May 1, 2013 | 2199 views
Police officer created programs for community’s youth
Affable nature made Harold Sammis many friends
Harold (Sam) Sammis, a 1941 graduate of Hewlett High School, then Woodmere High School, died on March 13. He was 91.
Sammis lived in Inwood prior to World War II and then moved to the Gibson area of Valley Stream. After high school, he received a scholarship to attend LaSalle Military Academy in Oakdale, which closed in 2001. The campus is now owned by St. John’s University.
After graduation, Sammis played one season each for the Sunbury and Wellsville baseball teams, which were both New York Yankees farm teams.
Sammis joined the Navy during World War II and was stationed in North Africa where he boxed for the Navy and won the Allied Heavyweight Championship in 1944. He returned to the United States after the war in Europe and was stationed in New Jersey until the end of the Pacific War. He met his wife Virginia while in the Navy and the couple was married in 1948.
“He liked to do anything physical,” said Sammis’ son, Harold III. “He played golf, tennis and he and my mother enjoyed ballroom dancing.”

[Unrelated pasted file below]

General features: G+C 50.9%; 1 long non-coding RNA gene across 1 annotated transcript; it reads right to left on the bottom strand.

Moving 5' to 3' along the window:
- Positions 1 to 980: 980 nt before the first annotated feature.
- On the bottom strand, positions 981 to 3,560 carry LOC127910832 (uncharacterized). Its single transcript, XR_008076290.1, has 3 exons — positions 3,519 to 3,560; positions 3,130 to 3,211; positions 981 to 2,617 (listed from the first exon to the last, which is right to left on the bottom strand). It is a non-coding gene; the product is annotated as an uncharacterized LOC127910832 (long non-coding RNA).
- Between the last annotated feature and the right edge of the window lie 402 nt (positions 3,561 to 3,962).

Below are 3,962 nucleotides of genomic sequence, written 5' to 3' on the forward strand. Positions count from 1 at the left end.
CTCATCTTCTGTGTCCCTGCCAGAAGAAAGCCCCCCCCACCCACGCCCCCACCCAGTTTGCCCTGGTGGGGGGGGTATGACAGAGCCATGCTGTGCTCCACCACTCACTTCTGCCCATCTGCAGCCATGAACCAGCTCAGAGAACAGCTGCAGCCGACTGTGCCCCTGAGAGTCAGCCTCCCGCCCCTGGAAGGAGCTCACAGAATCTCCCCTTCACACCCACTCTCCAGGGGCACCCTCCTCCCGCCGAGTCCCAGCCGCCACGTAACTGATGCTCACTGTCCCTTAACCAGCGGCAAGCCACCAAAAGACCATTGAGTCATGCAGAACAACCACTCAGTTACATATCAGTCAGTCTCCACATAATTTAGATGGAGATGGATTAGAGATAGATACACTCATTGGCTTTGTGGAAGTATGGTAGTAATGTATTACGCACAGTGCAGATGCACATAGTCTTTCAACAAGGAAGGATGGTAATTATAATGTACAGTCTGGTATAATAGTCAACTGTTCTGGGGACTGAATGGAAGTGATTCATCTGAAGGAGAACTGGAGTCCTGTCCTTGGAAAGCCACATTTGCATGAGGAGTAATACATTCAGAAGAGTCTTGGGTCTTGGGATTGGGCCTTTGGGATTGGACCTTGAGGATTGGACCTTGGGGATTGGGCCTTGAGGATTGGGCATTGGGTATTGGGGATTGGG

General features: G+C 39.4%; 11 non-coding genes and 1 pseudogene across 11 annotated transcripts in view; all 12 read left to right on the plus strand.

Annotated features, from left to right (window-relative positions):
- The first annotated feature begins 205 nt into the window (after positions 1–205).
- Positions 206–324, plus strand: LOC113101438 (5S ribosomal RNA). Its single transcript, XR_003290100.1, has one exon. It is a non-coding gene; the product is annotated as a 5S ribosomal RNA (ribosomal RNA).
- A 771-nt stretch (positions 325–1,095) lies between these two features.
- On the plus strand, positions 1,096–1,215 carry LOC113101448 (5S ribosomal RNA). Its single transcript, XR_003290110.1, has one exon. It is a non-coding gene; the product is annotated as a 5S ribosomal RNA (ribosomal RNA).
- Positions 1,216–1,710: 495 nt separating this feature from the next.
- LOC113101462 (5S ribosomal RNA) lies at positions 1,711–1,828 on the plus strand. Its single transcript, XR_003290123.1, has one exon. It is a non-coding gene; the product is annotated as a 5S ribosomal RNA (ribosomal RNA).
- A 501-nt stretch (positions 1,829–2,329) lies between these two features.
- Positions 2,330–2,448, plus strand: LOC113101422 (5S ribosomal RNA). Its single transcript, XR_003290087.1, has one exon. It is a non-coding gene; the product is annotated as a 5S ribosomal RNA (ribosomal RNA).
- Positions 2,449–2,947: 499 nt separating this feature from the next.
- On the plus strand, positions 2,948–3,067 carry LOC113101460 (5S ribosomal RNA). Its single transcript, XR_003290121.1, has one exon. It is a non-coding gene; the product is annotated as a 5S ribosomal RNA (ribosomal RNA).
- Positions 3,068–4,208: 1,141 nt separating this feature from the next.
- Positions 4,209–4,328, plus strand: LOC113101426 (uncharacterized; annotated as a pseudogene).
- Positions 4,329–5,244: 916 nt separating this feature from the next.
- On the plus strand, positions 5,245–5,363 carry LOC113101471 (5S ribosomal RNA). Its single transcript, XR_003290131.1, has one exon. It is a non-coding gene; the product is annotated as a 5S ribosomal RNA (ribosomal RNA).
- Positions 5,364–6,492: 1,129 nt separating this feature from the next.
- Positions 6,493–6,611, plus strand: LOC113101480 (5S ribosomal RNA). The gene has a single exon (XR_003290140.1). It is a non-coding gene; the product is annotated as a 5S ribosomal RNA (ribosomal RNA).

In 1948, Sammis joined the Nassau County Police Department and became a police officer in the 4th Precinct in Hewlett. The following year he was appointed as the first patrolman director of the newly formed Hewlett-Woodmere Unit of the Nassau County Police Boy’s Club, now known as the Police Activity League (P.A.L.). While serving as the director, Sammis established many athletic programs for the youth in the community. He also ran an open gym at Franklin Early Childhood Center every night where boys played dodge ball, basketball and other activities.
According to Harold III, his father had to raise funds for the Police Boy’s Club on his own and had the support of parents, PTA groups, businesses, community organizations and politicians.
Sammis retired in 1984 and split his time between upstate Lake George and Bradenton, Fla. “He was a very sociable person and had an engaging personality,” Harold III said. “He had many, many friends.”
Lifelong Hewlett resident Paul Jording met Sammis in the 1950s as his brothers were apart of the Police Boy’s Club. “A lot of people went there who couldn’t afford other programs,” he said. “Sam would go out of his way to keep kids out of trouble.”
Sammis is survived by his wife Virginia, children, Roxanne, Cherie, Cindy and Harold III, four grandchildren, as well as many nieces and nephews. He was predeceased by his brother Royal and sister Gladys.
A memorial service will be held on June 29 in Lake George. Anyone wishing to attend this service may contact Harold III or The Hewlett-Woodmere PBC site on Facebook for details.